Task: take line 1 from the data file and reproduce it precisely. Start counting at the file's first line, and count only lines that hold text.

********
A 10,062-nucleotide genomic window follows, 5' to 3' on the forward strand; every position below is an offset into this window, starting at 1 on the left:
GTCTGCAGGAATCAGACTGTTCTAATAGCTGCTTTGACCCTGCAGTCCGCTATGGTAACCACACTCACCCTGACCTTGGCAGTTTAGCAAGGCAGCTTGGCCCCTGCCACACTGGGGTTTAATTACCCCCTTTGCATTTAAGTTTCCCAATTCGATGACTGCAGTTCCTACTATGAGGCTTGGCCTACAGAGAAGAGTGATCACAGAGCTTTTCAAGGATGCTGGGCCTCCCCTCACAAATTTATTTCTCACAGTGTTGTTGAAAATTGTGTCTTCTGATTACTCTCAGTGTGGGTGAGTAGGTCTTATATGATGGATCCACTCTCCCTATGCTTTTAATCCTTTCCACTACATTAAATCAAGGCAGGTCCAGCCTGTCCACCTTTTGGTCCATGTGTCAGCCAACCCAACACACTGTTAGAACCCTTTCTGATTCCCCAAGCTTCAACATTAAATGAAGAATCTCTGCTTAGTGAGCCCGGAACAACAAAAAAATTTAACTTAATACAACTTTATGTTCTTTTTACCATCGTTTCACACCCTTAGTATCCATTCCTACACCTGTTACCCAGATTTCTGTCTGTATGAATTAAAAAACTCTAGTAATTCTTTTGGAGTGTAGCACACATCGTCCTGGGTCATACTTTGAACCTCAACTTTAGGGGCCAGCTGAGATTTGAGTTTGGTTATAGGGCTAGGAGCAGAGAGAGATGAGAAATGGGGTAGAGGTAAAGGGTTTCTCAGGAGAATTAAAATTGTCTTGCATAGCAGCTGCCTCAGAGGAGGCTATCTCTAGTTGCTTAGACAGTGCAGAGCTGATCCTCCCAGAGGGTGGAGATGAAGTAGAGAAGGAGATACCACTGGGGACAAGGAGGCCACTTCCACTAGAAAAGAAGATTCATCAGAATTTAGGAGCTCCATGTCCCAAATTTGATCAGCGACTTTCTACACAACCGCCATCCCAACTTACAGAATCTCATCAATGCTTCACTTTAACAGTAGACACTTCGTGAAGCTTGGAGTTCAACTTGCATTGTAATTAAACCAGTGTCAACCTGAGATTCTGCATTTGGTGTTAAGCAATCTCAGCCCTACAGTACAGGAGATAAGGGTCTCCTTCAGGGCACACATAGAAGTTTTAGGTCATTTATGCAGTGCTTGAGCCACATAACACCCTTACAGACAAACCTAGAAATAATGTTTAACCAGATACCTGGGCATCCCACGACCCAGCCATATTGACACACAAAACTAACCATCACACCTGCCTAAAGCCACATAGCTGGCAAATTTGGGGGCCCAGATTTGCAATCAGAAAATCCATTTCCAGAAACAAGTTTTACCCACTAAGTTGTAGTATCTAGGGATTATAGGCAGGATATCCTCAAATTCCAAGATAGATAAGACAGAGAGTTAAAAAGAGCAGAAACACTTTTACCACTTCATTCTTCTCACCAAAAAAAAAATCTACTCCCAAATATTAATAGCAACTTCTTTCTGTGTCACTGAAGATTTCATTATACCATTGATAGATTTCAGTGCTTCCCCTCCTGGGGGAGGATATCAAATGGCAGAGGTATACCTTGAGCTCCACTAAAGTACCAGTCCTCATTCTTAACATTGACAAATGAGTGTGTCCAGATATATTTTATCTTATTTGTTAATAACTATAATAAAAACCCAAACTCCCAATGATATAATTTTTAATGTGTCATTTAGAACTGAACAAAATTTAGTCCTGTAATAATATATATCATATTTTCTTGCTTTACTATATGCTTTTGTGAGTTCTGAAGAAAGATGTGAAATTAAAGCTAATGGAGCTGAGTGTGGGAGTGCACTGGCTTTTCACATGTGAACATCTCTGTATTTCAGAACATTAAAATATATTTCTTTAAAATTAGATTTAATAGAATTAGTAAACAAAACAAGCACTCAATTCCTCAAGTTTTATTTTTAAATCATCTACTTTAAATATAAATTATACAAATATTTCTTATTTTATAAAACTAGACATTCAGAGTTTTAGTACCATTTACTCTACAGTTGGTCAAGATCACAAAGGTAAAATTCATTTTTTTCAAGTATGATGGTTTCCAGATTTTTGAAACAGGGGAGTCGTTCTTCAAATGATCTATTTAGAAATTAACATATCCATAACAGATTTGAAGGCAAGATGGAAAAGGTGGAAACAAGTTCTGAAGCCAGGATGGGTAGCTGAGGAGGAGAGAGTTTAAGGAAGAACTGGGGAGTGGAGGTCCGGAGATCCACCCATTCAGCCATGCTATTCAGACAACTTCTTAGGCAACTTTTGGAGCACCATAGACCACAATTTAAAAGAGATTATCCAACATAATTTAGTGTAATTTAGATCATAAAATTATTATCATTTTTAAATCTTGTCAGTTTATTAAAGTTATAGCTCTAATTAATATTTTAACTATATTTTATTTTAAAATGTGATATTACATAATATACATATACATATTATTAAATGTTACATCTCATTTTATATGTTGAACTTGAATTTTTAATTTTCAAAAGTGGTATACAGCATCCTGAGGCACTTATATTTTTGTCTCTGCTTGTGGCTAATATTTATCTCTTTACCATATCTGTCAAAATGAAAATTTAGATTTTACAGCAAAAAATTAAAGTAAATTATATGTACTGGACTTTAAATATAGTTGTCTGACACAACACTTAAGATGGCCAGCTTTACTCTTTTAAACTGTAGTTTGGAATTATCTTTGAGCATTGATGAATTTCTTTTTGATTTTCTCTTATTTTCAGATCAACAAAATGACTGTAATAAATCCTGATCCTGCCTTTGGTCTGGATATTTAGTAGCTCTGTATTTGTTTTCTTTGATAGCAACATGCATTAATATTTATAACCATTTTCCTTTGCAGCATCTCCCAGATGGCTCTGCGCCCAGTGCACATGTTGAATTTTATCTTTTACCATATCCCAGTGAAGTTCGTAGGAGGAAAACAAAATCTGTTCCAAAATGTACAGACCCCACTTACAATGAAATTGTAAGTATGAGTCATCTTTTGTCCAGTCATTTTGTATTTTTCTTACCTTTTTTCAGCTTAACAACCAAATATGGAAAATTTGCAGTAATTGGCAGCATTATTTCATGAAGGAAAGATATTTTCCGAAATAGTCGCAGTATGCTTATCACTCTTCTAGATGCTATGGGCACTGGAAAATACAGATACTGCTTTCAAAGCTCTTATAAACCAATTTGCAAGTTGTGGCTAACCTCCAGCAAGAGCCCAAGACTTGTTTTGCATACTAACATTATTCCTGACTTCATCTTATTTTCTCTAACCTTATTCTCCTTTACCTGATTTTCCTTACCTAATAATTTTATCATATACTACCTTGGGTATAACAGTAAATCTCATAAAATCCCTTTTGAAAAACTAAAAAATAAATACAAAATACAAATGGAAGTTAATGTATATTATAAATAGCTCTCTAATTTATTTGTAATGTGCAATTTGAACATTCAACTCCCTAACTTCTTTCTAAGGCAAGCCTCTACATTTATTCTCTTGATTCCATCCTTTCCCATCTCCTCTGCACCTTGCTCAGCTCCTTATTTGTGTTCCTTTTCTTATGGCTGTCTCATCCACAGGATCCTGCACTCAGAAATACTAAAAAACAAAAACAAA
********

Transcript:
A 10,062-nucleotide genomic window follows, 5' to 3' on the forward strand; every position below is an offset into this window, starting at 1 on the left: